Well, last week Governor Corzine removed the Steve Forbes mask and submitted a record $30.9 billion budget that increases state spending by 9% and includes $1.5 billion in new levies. He wants to raise the already high state sales tax by 16% and extend it to services; hike taxes on cigarettes, alcohol and expensive cars; and create a new state water tax. And just so Garden State entrepreneurs don’t feel left out, his budget would impose a corporate tax surcharge and a commercial property transfer tax. “There are no immediate plans,” joked one local paper, “to tax the air we breathe — not this year, at least.”
And what about his pledge to more than double property tax rebates in a state where the average homeowner’s tax bill has risen by $1,300 in the past four years? That’s on ice for now, and perhaps until he’s running for re-election. “I’ll be the first to acknowledge that some things have to wait,” said Mr. Corzine in his budget address.
His spending plan would give homeowners about 30 bucks extra, which would hardly cover the property tax hikes that have averaged 7% annually of late. New Jersey already has the highest property taxes in the country, and the new Governor wants to extend its lead.
While voters might feel misled by this 180-degree turn, Mr. Corzine is winning praise from fellow Democrats as a “straight shooter” brave enough to make “hard choices.” Former Governor Jim Florio said, “I think this is an intellectually honest budget.” Senator Robert Menendez, who was appointed to serve the remainder of Mr. Corzine’s term, commended the Governor for submitting the “most honest, fiscally responsible budget in years.”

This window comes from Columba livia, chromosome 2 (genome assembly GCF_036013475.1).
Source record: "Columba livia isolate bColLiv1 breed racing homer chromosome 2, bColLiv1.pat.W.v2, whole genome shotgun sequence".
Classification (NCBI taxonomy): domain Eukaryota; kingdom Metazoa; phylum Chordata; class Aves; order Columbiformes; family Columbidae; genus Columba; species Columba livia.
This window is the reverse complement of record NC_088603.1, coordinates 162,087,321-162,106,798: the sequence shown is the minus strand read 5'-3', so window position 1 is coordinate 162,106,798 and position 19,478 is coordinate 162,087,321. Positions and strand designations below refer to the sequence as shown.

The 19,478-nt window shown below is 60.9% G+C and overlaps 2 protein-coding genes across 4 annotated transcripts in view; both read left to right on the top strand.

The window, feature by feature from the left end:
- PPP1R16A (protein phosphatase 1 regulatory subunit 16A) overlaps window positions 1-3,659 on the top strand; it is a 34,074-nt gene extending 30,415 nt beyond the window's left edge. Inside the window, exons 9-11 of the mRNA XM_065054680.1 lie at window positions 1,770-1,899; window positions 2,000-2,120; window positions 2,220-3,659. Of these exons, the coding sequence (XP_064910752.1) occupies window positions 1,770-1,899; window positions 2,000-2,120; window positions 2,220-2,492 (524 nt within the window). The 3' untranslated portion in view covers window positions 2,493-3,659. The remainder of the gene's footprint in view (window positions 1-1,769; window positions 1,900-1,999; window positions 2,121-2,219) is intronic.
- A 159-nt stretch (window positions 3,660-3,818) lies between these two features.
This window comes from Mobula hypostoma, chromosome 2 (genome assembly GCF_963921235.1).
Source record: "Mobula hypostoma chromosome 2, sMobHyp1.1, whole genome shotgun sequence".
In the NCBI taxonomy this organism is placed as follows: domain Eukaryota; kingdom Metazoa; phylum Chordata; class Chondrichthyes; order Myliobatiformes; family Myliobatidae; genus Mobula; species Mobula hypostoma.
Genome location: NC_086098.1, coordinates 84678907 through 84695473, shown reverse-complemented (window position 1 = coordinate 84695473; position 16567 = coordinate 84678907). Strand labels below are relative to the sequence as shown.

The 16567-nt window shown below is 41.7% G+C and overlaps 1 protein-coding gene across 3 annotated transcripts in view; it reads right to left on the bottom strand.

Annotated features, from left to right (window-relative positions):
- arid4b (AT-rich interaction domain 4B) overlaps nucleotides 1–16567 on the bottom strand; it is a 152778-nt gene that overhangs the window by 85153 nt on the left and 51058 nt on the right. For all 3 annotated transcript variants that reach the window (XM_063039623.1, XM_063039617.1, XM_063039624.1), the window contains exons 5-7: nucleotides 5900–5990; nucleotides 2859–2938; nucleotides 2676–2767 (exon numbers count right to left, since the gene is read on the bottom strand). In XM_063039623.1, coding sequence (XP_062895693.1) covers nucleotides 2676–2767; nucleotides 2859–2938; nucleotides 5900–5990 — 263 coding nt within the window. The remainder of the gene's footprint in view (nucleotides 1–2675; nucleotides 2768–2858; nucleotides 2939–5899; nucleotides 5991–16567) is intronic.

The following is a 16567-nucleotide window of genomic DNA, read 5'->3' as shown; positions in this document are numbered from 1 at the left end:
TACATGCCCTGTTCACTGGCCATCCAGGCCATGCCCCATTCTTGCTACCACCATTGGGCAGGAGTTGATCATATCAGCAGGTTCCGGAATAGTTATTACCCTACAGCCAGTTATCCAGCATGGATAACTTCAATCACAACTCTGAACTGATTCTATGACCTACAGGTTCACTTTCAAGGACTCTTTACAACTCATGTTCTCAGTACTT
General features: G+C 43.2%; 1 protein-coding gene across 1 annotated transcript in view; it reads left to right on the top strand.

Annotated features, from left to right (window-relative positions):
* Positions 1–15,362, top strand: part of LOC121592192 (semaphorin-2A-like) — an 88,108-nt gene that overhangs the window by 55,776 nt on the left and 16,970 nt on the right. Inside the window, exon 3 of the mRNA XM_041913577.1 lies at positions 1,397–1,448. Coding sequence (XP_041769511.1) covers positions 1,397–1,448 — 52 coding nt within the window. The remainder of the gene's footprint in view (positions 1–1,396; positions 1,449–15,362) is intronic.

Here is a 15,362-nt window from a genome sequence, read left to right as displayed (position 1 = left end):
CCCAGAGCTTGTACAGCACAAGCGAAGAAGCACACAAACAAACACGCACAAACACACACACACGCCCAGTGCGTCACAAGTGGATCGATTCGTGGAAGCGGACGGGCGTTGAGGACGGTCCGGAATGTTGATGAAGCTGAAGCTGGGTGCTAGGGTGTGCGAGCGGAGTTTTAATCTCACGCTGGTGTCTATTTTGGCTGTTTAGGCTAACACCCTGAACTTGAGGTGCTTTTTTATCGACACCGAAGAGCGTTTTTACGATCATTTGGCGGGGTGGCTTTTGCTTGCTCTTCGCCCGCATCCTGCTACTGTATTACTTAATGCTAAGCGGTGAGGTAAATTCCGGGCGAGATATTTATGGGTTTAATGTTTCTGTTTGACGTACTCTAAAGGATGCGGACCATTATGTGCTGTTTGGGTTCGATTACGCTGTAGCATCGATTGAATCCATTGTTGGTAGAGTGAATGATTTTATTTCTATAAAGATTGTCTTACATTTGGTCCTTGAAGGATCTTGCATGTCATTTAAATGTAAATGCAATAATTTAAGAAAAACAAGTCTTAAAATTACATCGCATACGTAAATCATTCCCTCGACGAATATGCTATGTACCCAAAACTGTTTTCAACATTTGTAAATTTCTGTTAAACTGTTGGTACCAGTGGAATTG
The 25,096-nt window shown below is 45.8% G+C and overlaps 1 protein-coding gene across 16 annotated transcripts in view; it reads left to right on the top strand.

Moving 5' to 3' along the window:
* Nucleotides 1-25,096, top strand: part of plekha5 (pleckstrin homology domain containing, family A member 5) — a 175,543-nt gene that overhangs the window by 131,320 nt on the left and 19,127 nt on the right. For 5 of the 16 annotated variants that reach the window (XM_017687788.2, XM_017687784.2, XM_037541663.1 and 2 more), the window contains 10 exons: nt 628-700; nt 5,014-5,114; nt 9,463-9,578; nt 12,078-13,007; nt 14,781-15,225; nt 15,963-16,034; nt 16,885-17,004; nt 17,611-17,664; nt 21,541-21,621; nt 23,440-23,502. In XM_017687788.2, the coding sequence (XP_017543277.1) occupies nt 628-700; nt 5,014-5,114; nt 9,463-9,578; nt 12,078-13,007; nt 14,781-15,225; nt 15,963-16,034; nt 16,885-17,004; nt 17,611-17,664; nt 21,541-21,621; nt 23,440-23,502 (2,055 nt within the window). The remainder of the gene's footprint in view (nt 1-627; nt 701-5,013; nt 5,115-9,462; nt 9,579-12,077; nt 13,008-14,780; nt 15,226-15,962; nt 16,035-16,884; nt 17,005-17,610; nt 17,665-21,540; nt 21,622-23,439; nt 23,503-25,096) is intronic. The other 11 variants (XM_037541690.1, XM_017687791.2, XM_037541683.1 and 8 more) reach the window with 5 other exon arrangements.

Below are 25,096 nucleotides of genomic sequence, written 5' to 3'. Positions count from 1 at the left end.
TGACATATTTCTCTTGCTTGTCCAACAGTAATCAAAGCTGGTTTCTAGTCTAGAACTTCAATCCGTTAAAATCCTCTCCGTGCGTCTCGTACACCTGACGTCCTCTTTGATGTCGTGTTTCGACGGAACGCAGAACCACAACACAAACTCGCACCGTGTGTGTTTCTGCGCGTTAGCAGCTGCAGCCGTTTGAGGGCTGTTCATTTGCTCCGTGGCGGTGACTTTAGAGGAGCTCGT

These Democrats have an odd definition of truthfulness, but then Mr. Florio himself pushed through huge tax increases in the early 1990s after saying he wouldn’t. It cost him re-election, though that was when the New Jersey GOP still had a pulse. Like Mr. Corzine, former Democratic Governor James McGreevey also campaigned on a promise to lower tax burdens. The day after winning office in 2001, he declared, “I am ruling out a tax increase,” yet he went on to raise the state’s top marginal rate by 41% and make New Jersey’s top income tax rate the fifth-highest in the country.
Knowing that track record, New Jersey voters may be getting what they deserve if they were dumb enough to believe Mr. Corzine. But this tax flip-flop seems to take place wherever Democrats take power these days. Former Virginia Governor (and possible Presidential aspirant) Mark Warner also promised not to increase taxes during his campaign in 2001, only to raise them later.
And now Democrats on Capitol Hill are promising they’ll also cut taxes if they’re elected to run Congress next year. Republicans have certainly given Democrats an opening by their failure to govern. But voters who might otherwise choose Democrats for a change might think twice if they conclude that Mr. Corzine is the canary in the coal mine of real Democratic tax intentions.